• Herring River, Harwich. On the Nantucket Bay side of Cape Cod in a scenic mid-Cape area, the Herring River will take you through protected land and past remnants of old cranberry bogs. "It's the busiest part of the Cape," O'Connor says, "but you can feel as if you have that pristine environment all to yourself."
• Waquoit Bay, Falmouth. The heart of the Waquoit Bay National Estuarine Research Reserve, the bay itself is half a mile wide but quite shallow, and offers miles of protected paddling. Extend your adventure overnight by reserving one of 11 wilderness campsites on Washburn Island. O'Connor cautions against breaching the outlet to Nantucket Sound, however.
• North River, Norwell. Only 25 miles from Boston along the Bay State's South Shore, paddle up the North River to Norwell, a historic center of colonial shipbuilding, along a stretch of protected waterway. The Beaver, of Boston Tea Party fame, and the Columbia, which gave its name to the great Pacific Northwest river, were both built on land near to what is now part of the Norris Reservation. North River is a tidal river, so it's important to pick a three-hour period around high tide for this paddle.
New Hampshire and Maine
Jerry and Marcy Monkman have introduced their children, ages 7 and 9, to sea kayaking through short trips near their home in Portsmouth, N.H., and through summer-camp instruction. Within a year or two, they expect their children to be ready to join them in exploring the spectacular scenery around Mount Desert Island in Maine.
• Pierce Island to Sagamore Creek, Portsmouth, N.H. Put in at the boat launch on Pierce Island, directly across from Portsmouth's commercial fish pier (non-residents charged a small fee). Paddle south and west through back-channel islands in a sheltered part of the harbor. Three of these islands were recently put under conservation easement by the town of New Castle. Pull up on one of the tiny islands for a break, or continue up Sagamore Creek, a tidal river, past salt marshes, homes, and forests. For a special treat, tie up for a meal at BG's Boathouse Restaurant right on the creek.
• Odiorne Salt Marsh, Hampton, N.H. An easy paddle through the salt marsh that surrounds two creeks, Berry's and Seavey. Add hiking at nearby Odiorne Point State Park or a visit to the Seacoast Science Center—great places for kids to stretch their sea legs.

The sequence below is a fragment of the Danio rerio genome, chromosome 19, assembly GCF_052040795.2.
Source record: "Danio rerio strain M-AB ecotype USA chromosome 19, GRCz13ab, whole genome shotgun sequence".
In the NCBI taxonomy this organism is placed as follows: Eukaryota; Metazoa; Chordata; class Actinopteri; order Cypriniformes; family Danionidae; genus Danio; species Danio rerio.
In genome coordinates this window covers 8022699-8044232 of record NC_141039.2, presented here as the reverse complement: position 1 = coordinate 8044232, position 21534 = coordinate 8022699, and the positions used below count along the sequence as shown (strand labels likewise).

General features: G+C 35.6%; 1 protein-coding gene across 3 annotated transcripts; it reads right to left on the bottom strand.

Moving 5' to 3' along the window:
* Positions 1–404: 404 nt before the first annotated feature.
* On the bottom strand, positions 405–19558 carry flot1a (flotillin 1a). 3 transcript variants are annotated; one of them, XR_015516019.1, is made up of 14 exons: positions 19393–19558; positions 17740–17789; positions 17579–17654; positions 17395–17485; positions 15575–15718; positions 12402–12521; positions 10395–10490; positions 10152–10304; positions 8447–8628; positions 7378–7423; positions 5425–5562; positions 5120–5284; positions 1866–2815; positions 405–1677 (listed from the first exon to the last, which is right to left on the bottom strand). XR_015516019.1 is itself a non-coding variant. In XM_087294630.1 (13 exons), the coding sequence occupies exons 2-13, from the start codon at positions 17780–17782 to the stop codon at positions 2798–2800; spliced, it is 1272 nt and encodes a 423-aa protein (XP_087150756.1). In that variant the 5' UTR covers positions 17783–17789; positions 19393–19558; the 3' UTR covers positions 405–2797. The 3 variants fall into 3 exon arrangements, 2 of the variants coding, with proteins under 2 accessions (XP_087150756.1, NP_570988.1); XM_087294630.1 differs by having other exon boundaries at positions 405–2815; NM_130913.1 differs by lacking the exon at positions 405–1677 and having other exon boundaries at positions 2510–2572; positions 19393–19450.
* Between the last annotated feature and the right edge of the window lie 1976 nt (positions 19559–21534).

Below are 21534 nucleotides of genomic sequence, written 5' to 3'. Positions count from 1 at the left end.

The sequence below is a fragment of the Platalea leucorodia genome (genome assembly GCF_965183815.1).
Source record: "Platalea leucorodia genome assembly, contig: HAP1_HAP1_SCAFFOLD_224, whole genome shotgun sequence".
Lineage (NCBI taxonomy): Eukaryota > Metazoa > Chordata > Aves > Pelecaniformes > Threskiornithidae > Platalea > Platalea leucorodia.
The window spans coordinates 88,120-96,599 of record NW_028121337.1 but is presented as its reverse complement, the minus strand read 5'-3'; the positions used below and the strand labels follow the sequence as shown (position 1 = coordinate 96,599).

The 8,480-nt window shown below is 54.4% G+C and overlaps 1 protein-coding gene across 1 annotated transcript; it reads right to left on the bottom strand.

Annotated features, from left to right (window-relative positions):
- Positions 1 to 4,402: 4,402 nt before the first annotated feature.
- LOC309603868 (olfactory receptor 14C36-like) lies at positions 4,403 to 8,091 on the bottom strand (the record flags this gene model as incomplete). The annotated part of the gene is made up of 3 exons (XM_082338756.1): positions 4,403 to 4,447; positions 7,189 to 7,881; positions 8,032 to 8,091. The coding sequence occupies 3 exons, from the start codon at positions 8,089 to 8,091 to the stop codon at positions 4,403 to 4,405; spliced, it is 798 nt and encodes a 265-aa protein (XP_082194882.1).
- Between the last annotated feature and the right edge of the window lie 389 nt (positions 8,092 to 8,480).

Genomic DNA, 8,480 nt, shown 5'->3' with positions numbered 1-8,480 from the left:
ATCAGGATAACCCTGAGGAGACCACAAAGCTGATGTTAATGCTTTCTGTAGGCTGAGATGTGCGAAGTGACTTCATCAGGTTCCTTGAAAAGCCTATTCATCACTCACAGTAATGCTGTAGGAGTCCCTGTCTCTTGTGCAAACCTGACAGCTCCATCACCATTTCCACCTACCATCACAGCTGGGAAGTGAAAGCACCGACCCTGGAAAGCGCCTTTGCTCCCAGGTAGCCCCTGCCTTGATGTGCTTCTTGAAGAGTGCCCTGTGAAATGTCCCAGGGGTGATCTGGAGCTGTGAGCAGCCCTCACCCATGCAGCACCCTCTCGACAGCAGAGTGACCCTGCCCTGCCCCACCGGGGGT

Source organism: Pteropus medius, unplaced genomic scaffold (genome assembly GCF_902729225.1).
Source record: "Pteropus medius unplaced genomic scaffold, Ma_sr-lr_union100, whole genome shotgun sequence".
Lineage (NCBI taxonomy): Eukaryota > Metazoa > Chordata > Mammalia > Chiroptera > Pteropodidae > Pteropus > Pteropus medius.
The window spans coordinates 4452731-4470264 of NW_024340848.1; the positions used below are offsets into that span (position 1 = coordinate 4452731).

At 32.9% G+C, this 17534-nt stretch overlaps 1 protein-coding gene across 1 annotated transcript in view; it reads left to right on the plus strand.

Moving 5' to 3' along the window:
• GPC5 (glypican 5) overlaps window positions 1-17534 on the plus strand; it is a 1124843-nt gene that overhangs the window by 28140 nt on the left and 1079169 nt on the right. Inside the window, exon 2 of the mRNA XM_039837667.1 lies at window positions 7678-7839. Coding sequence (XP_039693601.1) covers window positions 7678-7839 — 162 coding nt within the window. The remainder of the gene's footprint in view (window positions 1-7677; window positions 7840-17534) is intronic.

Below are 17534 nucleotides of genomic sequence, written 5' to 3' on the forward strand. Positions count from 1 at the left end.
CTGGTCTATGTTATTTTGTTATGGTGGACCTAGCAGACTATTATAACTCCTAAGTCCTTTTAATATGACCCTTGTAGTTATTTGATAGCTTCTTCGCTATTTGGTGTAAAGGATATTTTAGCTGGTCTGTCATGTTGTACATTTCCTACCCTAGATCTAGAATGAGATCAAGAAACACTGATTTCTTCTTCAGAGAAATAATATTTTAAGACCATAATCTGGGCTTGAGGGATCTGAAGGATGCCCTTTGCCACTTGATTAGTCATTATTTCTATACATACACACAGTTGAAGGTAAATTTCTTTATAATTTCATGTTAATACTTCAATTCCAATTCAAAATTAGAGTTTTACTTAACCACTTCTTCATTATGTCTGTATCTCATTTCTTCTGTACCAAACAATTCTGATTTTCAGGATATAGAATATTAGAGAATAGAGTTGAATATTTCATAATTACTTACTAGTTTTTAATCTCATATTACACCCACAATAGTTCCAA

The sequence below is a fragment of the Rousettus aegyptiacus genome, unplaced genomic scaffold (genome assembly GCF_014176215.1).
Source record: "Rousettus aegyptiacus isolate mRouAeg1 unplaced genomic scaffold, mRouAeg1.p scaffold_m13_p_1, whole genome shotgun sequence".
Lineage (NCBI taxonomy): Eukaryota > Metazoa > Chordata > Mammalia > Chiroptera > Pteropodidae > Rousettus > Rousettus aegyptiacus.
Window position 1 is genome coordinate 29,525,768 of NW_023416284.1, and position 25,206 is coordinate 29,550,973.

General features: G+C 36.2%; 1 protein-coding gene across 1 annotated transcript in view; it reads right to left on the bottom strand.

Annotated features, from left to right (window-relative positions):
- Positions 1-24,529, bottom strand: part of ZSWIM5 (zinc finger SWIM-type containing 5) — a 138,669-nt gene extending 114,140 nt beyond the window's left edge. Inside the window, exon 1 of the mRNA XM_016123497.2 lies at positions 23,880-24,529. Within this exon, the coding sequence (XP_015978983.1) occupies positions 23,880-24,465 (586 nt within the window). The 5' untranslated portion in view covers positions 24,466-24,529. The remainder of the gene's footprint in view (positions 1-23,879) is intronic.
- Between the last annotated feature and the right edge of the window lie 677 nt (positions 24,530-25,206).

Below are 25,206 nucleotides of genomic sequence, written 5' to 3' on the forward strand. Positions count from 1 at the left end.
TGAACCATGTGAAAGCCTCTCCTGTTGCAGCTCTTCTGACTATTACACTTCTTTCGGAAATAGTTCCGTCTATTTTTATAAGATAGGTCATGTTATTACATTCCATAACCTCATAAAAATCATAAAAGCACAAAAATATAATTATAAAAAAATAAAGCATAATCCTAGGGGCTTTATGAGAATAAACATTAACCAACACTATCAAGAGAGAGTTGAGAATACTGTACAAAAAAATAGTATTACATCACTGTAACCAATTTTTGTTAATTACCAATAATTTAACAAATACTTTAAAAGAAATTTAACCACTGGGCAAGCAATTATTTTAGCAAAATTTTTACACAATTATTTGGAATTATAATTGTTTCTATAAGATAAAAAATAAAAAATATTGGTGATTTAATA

• Mt. Desert Narrows, Acadia, Maine. A sheltered trip in the first national park east of the Mississippi, this outing gives you the chance to see nesting bald eagles, seals, and porpoise. The narrows includes several islands, including the tiny and well-named pair, The Twinnies, but Thompson Island provides the only island landing spot. Paddle during high tide or risk being beached by the extensive mudflats around Thompson.
• Jordan Pond, Acadia, Maine. Jerry Monkman recommends a paddle in deep freshwater Jordan Pond as part of a perfect outing that hasn’t been improved on in more than a century. Paddle mile-long Jordan Pond from south to north, passing below steep granite cliffs on Penobscot Mountain and watching for loons and mergansers, which nest on the pond. At the pond's northern end, pull out for a short—about 0.5 mile—trial hike to the top of The Bubbles, two pink granite domes. Your Jordan Pond adventure isn't complete, Monkman says, until you've ordered tea and popovers at the Jordan Pond House, which has been serving afternoon tea since the 1870s.
• Seal Cove toward Pretty Marsh, Acadia, Maine. The Monkmans describe a 10-mile roundtrip paddle from Seal Cove to Pretty Marsh in Discover Acadia National Park—probably too much for young paddlers—but there's plenty of beauty in a shorter trip along the shoreline. Round the corner heading north from Seal Cove for a view of bigger water: islands, starting with nearby Moose Island and blue ocean beyond.
- Cape Cod: Video of Michael O'Connor, author of Discover Cape Cod, paddling on Gull Pond
- Maine: Maine Association of Sea Kayak Guides
- Southern N.H.: Portsmouth Kayak Adventures for rentals and instruction
“Great Kids, Great Outdoors” is an AMC Outdoors blog, written by Kristen Laine.
Labels: Acadia, AMC, Cape Cod, family, Kristen Laine, Maine, New Hampshire, paddling, sea kayaking